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‘Ignore us at your peril’: Hundreds march to save services at ‘first NHS Hospital’ in Trafford

By James McLaughlin

Hundreds of Trafford residents marched on the ‘birthplace of the NHS’ amid fears of cuts at the hospital, over the weekend.

A recent report identified possible reductions including Trafford General’s accident and emergency and intensive care departments to account for a £19m shortfall.

The ‘Save Trafford General’ campaign organised a march through Urmston to voice opposition to the plans including a demonstration in the hospital car park.

Campaign chair, Matthew Finnegan, said: “The Trust has to listen to us. Ignore us at your peril. Today’s march is just the start.”

The march set off from Golden Hill Park, Urmston before travelling to the hospital and back to the park for speeches from campaign figures and residents.

Protesters arrived at the hospital holding placards and singing ‘Happy Birthday’ to celebrate 64 years since Trafford General was christened as the first NHS hospital.

Union representatives also showed their support and Ian Heyes, 69, of Wigan and Leigh Unite said: “Our war heroes fought for all this. We need to protect it.”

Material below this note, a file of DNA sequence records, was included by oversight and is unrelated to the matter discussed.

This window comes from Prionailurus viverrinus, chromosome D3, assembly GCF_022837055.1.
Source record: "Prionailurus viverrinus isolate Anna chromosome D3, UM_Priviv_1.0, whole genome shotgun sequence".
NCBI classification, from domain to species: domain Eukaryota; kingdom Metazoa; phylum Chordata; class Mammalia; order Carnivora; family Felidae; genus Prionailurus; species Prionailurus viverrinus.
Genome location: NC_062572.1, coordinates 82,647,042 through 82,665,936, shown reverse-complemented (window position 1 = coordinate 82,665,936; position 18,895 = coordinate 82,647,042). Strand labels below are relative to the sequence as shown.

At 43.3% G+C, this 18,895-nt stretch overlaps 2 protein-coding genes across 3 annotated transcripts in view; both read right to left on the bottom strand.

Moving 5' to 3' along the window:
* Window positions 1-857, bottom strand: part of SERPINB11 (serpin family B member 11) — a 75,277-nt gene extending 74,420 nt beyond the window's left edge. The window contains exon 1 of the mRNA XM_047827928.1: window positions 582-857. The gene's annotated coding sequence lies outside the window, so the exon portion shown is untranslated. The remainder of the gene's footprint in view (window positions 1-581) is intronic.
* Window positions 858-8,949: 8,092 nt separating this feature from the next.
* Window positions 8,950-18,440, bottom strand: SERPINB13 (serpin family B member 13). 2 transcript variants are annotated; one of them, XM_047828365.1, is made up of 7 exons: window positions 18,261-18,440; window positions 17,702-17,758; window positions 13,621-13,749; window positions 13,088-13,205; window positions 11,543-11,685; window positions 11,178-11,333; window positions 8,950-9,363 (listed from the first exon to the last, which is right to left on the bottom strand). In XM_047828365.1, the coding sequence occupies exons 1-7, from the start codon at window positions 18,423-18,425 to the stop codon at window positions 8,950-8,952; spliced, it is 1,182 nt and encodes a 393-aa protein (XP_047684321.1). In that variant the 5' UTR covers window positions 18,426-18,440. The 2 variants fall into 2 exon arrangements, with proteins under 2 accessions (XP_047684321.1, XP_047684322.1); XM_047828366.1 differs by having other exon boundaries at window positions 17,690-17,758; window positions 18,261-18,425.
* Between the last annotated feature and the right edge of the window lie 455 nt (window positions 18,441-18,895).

Participants also ‘raised the red card’ to the Central Manchester University Hospitals Trust who run the hospital in order to demand a referendum on the issue.

MP for Stretford and Urmston, Kate Green, marched with constituents but said that ensuring they were provided with the highest level of care was the priority rather than location.

“No change is not an option here in Trafford. But change must enhance not diminish the NHS services our constituents need,” she said vowing to raise the issues with Health Ministers this week.

Thousands have signed a petition started by the campaign calling for the Central Manchester and University Hospitals Trust to maintain Trafford General’s round-the-clock emergency services.

However, a draft pre-consultation report cites the current financial position of the hospital as ‘unsustainable’ with proposals to relocate services to Wythenshawe Hospital and Manchester Royal Infirmary.

Public consultation is due to begin next week until October and details of the report are available here.


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